All of this means the first rule for investors judging their advisors is whether their advisors engage in too much happy talk – especially about future returns. If an advisor says a balanced portfolio should deliver a 7% annualized return for the next decade with starting 10-year U.S. Treasury yields at 3% and stocks at a 32 CAPE, be wary.
Second, investors should avoid advisors who avoid making forecasts to the point where they disparage anyone who does. That’s because it’s not hard to make a bond forecasts. With high-quality bonds, yield-to-maturity will get you close to the total return. Although stocks are harder, the Shiller PE can help, and the more it’s stretched by historical standards, the more accurate it gets. No advisor should be dogmatic about pinpointing future returns; anyone who thinks they can be precise is crazy. But it’s also outlandish to expect long-term historical returns from the stock market when valuations are as stretched as they are today. Stock market forecasts are hard, but don’t let your advisor squirm out of them completely.
Making a forecast is also necessary for constructing a financial plan. And while it’s true that an accurate forecast doesn’t have to be available just because advisors and clients need one, decade-long projections are easier, if imperfect, than guessing what next year’s market move might be. And when the Shiller PE stretches to more extreme levels, low future returns become more likely. When you hear an advisor making fun of something, that should raise warning flags.
We think advisors with integrity aren’t afraid to tell clients stocks are expensive even when it might hurt the advisor’s business. An advisor constructing a financial plan owes you an honest assessment about future returns. Currently, the Shiller PE is at 32. And while nothing is impossible, it’s very unlikely that stocks will deliver more than a 2% real annualized return for the next decade.
Third, consider if your advisor goes beyond the risk questionnaire he gives you. Nearly every financial advisory firm has a risk questionnaire that it gives to prospects and clients. The questionnaire often has many questions about how much risk the investors think they can handle and what portion of their assets they’d like to put at risk in exchange for possibly getting a higher return than a low-risk investment will deliver. But risk questionnaires ask about percentages, and most people don’t think in percentages. Consider if your advisor asks you how you might feel if you opened up your statement and your account was down by a certain dollar amount. That’s more meaningful than a percentage question. Consider it a positive thing if your advisor pursues this line of questioning a bit, including asking you how you felt and how you reacted to the market plunge in 2008.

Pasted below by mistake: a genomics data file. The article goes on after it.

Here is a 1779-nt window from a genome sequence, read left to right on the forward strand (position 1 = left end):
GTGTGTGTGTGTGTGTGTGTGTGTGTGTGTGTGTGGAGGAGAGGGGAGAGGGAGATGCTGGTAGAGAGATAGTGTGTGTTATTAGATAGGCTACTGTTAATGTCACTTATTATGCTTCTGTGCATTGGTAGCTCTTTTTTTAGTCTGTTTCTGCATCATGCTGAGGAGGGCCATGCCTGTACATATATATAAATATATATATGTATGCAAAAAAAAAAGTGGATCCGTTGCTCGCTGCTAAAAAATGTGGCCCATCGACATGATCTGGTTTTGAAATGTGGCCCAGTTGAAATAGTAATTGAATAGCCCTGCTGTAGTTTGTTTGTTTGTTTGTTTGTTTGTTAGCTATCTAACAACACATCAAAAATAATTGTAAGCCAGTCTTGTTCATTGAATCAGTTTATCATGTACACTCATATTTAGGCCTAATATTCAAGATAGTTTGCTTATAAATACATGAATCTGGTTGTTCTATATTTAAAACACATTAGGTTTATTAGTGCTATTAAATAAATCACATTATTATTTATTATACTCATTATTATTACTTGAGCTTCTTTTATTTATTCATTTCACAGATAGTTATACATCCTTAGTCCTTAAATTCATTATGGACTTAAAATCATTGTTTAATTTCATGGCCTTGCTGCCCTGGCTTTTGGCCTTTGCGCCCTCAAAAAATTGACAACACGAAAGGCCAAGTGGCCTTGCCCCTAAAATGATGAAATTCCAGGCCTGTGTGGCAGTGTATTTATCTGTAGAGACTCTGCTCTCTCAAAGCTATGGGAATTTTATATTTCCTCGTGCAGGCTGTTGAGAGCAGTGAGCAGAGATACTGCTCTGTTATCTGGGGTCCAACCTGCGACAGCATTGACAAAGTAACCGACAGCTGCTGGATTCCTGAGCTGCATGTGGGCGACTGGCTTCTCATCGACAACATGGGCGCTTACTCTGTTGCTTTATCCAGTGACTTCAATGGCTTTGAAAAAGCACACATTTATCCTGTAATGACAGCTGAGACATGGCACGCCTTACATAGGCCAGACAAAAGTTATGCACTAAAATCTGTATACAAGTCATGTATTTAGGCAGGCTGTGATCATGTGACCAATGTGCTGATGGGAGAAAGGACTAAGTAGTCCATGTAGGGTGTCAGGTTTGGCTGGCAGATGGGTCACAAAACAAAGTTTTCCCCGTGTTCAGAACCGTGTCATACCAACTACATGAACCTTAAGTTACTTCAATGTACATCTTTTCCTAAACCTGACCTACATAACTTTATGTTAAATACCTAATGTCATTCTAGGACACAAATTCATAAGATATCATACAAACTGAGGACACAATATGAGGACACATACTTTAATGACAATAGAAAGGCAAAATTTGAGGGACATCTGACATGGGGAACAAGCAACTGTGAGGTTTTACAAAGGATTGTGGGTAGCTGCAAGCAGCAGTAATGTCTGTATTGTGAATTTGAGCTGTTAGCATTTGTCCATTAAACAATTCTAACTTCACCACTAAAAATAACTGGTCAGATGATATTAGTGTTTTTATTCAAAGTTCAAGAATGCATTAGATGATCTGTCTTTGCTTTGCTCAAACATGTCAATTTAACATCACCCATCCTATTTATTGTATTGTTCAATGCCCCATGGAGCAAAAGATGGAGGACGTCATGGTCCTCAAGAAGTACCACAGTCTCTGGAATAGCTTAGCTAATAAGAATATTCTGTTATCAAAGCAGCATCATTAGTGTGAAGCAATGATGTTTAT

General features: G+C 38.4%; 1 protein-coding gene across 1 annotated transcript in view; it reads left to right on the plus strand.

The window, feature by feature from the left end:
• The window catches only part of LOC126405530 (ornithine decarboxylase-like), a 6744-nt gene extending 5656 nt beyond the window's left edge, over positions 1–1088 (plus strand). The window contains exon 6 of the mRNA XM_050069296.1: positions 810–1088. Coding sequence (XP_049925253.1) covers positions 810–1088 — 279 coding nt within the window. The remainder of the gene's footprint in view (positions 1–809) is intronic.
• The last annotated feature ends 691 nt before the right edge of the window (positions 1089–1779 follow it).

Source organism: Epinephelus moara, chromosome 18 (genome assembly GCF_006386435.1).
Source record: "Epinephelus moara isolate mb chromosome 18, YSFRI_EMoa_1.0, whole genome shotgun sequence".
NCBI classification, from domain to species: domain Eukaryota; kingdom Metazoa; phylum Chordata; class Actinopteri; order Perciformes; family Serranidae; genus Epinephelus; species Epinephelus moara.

Risk often boils down to how much of a portfolio decline a client can tolerate before selling out. This is important because it shows how investors do themselves damage. The tendency should be to buy stocks when they get cheaper, not sell them. But investors rarely think of buying when the prices of their holdings are declining.
Advisors have other ways of trying to train clients about how to treat price declines in their portfolios. Many advisors focus on long term asset class returns, trying to persuade investors that they can overcome declines if they have the willpower to stay the course and not be discouraged. Other advisors do the opposite, focusing on how severe declines can be and trying hard to get clients into allocations that they can live with at the outset and to prepare them for the difficulty that lies ahead in the inevitable downturns.
The advisors who emphasize long-term returns often come close to shaming clients into owning stocks. In my experience, that has made some clients feel inadequate for not wanting to assume more risk – or have encouraged clients to take more risk than they would have for fear of being deemed inadequate in the eyes of the advisor.
Make sure your advisor isn’t shaming you into owning more stocks than you’d like.
The views and opinions expressed by Lance Roberts are not necessarily those of Retire Early Lifestyle.